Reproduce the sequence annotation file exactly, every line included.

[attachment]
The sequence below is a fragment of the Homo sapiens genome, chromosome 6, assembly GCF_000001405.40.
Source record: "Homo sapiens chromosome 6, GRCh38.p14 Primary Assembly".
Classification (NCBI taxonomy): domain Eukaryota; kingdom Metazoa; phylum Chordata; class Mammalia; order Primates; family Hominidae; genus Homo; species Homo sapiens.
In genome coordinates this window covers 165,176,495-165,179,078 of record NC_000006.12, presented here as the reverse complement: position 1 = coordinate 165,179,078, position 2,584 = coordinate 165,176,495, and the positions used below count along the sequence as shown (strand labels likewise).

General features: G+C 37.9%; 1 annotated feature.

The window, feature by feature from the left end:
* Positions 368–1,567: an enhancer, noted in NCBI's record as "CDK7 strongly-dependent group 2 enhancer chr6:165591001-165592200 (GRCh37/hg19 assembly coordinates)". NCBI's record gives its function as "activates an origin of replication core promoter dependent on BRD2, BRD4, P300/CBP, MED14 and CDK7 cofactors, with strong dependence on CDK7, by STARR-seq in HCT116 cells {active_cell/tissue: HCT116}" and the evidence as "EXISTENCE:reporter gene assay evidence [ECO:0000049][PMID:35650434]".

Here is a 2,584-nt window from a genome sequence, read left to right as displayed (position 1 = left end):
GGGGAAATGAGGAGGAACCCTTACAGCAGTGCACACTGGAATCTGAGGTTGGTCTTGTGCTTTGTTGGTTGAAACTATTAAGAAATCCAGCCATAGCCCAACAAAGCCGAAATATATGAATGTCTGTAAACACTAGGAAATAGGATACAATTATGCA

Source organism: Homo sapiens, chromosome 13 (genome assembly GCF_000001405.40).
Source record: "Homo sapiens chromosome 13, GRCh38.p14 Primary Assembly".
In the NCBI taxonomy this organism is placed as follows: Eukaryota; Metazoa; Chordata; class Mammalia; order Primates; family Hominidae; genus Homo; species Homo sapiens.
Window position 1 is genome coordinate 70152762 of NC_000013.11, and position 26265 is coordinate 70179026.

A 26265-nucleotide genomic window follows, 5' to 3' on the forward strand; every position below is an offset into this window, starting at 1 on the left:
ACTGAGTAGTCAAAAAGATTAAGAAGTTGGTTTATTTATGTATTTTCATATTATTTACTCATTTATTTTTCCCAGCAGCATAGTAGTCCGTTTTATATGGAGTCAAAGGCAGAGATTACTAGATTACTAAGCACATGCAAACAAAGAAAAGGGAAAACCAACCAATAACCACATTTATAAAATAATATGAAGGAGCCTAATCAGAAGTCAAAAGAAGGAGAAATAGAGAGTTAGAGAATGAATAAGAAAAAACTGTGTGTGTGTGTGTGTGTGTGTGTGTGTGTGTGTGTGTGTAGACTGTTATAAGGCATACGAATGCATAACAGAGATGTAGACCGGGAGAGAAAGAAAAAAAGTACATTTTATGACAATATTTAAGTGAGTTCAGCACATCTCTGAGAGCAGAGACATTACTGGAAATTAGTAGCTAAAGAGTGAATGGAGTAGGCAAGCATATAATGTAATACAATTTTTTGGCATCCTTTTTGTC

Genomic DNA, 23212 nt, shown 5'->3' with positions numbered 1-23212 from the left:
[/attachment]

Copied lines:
The sequence below is a fragment of the Homo sapiens genome, chromosome 6, assembly GCF_000001405.40.
Source record: "Homo sapiens chromosome 6, GRCh38.p14 Primary Assembly".
Classification (NCBI taxonomy): domain Eukaryota; kingdom Metazoa; phylum Chordata; class Mammalia; order Primates; family Hominidae; genus Homo; species Homo sapiens.
In genome coordinates this window covers 165,176,495-165,179,078 of record NC_000006.12, presented here as the reverse complement: position 1 = coordinate 165,179,078, position 2,584 = coordinate 165,176,495, and the positions used below count along the sequence as shown (strand labels likewise).

General features: G+C 37.9%; 1 annotated feature.

The window, feature by feature from the left end:
* Positions 368–1,567: an enhancer, noted in NCBI's record as "CDK7 strongly-dependent group 2 enhancer chr6:165591001-165592200 (GRCh37/hg19 assembly coordinates)". NCBI's record gives its function as "activates an origin of replication core promoter dependent on BRD2, BRD4, P300/CBP, MED14 and CDK7 cofactors, with strong dependence on CDK7, by STARR-seq in HCT116 cells {active_cell/tissue: HCT116}" and the evidence as "EXISTENCE:reporter gene assay evidence [ECO:0000049][PMID:35650434]".

Here is a 2,584-nt window from a genome sequence, read left to right as displayed (position 1 = left end):
GGGGAAATGAGGAGGAACCCTTACAGCAGTGCACACTGGAATCTGAGGTTGGTCTTGTGCTTTGTTGGTTGAAACTATTAAGAAATCCAGCCATAGCCCAACAAAGCCGAAATATATGAATGTCTGTAAACACTAGGAAATAGGATACAATTATGCA

Source organism: Homo sapiens, chromosome 13 (genome assembly GCF_000001405.40).
Source record: "Homo sapiens chromosome 13, GRCh38.p14 Primary Assembly".
In the NCBI taxonomy this organism is placed as follows: Eukaryota; Metazoa; Chordata; class Mammalia; order Primates; family Hominidae; genus Homo; species Homo sapiens.
Window position 1 is genome coordinate 70152762 of NC_000013.11, and position 26265 is coordinate 70179026.

A 26265-nucleotide genomic window follows, 5' to 3' on the forward strand; every position below is an offset into this window, starting at 1 on the left:
ACTGAGTAGTCAAAAAGATTAAGAAGTTGGTTTATTTATGTATTTTCATATTATTTACTCATTTATTTTTCCCAGCAGCATAGTAGTCCGTTTTATATGGAGTCAAAGGCAGAGATTACTAGATTACTAAGCACATGCAAACAAAGAAAAGGGAAAACCAACCAATAACCACATTTATAAAATAATATGAAGGAGCCTAATCAGAAGTCAAAAGAAGGAGAAATAGAGAGTTAGAGAATGAATAAGAAAAAACTGTGTGTGTGTGTGTGTGTGTGTGTGTGTGTGTGTGTGTGTAGACTGTTATAAGGCATACGAATGCATAACAGAGATGTAGACCGGGAGAGAAAGAAAAAAAGTACATTTTATGACAATATTTAAGTGAGTTCAGCACATCTCTGAGAGCAGAGACATTACTGGAAATTAGTAGCTAAAGAGTGAATGGAGTAGGCAAGCATATAATGTAATACAATTTTTTGGCATCCTTTTTGTC

Genomic DNA, 23212 nt, shown 5'->3' with positions numbered 1-23212 from the left: